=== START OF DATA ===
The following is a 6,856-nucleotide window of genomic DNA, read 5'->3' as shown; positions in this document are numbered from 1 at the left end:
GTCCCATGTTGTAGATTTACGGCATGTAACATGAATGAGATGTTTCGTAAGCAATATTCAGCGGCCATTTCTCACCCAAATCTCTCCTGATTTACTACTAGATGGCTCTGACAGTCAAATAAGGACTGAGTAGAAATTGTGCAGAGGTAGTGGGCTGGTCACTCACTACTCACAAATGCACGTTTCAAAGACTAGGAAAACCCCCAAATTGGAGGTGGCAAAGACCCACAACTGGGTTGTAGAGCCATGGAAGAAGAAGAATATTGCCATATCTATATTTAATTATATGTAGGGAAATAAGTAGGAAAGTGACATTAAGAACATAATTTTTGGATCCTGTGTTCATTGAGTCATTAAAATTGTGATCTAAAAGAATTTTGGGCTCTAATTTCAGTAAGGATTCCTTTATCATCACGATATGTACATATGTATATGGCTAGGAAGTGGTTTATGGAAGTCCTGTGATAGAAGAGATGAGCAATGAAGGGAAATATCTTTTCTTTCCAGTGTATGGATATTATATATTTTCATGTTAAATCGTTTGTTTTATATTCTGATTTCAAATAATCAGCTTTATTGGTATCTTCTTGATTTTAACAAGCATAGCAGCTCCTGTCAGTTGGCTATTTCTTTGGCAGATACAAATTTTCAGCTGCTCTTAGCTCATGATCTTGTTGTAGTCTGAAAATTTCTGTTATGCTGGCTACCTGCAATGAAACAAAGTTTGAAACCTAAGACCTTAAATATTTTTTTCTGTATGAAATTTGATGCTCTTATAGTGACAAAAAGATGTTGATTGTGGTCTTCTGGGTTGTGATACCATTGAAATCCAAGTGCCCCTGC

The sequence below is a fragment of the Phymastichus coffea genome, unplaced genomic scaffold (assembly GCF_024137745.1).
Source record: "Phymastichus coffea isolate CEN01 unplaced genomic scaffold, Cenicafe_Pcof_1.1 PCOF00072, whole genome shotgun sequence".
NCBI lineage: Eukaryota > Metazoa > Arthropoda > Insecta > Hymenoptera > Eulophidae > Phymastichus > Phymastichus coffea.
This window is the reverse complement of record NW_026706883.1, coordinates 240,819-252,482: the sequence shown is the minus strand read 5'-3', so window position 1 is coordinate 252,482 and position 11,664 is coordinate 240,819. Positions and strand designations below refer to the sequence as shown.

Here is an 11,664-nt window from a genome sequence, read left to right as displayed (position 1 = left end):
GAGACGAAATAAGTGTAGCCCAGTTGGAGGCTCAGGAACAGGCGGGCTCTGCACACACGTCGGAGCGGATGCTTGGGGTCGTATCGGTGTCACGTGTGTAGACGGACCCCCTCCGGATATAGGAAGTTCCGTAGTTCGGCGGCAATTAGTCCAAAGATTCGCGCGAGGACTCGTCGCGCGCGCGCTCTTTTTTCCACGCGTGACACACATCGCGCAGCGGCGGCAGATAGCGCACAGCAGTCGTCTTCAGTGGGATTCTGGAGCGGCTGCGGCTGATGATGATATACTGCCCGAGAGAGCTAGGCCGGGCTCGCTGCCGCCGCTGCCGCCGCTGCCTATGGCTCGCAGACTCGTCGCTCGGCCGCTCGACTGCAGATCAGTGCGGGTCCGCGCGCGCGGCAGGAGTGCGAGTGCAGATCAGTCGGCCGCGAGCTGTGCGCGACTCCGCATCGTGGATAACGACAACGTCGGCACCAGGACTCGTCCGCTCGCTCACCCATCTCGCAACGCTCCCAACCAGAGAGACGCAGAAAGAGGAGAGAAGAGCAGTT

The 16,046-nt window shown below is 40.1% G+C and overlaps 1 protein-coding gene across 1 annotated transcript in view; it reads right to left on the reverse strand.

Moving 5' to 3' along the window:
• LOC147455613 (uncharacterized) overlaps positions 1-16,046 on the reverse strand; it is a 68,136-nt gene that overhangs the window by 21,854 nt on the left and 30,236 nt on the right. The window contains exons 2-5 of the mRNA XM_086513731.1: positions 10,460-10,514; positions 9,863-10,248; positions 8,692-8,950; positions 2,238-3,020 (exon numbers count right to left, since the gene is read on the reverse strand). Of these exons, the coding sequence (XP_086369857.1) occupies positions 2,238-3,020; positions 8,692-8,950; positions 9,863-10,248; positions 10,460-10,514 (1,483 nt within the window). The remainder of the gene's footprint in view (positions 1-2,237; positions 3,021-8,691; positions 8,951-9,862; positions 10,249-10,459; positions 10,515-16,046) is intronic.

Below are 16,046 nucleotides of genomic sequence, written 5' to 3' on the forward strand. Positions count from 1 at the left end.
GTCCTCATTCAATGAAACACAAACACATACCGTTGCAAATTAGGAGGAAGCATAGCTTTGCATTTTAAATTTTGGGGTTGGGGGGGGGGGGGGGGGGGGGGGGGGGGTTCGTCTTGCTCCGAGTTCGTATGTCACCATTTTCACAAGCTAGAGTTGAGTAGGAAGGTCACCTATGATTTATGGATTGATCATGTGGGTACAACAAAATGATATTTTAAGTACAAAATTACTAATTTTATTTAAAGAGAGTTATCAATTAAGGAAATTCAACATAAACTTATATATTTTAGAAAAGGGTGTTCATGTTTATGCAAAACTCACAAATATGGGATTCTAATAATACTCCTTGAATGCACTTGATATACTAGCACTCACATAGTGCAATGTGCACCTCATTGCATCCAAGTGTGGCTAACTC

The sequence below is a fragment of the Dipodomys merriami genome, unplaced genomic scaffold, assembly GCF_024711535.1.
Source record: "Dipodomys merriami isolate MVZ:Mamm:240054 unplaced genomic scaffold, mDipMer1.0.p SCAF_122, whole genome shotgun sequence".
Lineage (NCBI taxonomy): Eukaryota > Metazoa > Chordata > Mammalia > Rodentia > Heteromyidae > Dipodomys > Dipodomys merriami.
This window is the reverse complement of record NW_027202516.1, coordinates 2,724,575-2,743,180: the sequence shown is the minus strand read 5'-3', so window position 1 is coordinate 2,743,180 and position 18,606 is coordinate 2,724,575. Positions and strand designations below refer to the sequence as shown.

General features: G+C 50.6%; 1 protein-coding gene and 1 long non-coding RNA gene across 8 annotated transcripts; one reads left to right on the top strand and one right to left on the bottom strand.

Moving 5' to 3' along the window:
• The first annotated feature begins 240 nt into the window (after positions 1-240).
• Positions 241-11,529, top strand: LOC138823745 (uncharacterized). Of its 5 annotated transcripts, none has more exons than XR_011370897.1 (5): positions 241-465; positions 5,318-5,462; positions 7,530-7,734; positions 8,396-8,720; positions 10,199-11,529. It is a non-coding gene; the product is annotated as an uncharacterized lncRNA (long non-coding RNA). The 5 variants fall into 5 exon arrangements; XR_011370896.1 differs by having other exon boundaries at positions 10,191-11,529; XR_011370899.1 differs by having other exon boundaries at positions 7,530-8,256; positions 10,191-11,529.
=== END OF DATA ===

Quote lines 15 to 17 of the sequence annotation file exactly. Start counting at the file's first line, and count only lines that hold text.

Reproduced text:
Source record: "Dipodomys merriami isolate MVZ:Mamm:240054 unplaced genomic scaffold, mDipMer1.0.p SCAF_122, whole genome shotgun sequence".
Lineage (NCBI taxonomy): Eukaryota > Metazoa > Chordata > Mammalia > Rodentia > Heteromyidae > Dipodomys > Dipodomys merriami.
This window is the reverse complement of record NW_027202516.1, coordinates 2,724,575-2,743,180: the sequence shown is the minus strand read 5'-3', so window position 1 is coordinate 2,743,180 and position 18,606 is coordinate 2,724,575. Positions and strand designations below refer to the sequence as shown.